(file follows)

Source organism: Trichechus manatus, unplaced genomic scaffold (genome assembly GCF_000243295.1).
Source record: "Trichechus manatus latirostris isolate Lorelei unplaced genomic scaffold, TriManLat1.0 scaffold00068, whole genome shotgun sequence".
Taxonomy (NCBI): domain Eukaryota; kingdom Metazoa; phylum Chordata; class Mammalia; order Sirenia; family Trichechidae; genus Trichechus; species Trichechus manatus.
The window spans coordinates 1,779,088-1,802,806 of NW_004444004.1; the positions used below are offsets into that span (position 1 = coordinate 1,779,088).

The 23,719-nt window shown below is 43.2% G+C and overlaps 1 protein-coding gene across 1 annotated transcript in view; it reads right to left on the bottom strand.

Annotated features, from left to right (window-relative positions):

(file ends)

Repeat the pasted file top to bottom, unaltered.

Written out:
Source organism: Trichechus manatus, unplaced genomic scaffold (genome assembly GCF_000243295.1).
Source record: "Trichechus manatus latirostris isolate Lorelei unplaced genomic scaffold, TriManLat1.0 scaffold00068, whole genome shotgun sequence".
Taxonomy (NCBI): domain Eukaryota; kingdom Metazoa; phylum Chordata; class Mammalia; order Sirenia; family Trichechidae; genus Trichechus; species Trichechus manatus.
The window spans coordinates 1,779,088-1,802,806 of NW_004444004.1; the positions used below are offsets into that span (position 1 = coordinate 1,779,088).

The 23,719-nt window shown below is 43.2% G+C and overlaps 1 protein-coding gene across 1 annotated transcript in view; it reads right to left on the bottom strand.

Annotated features, from left to right (window-relative positions):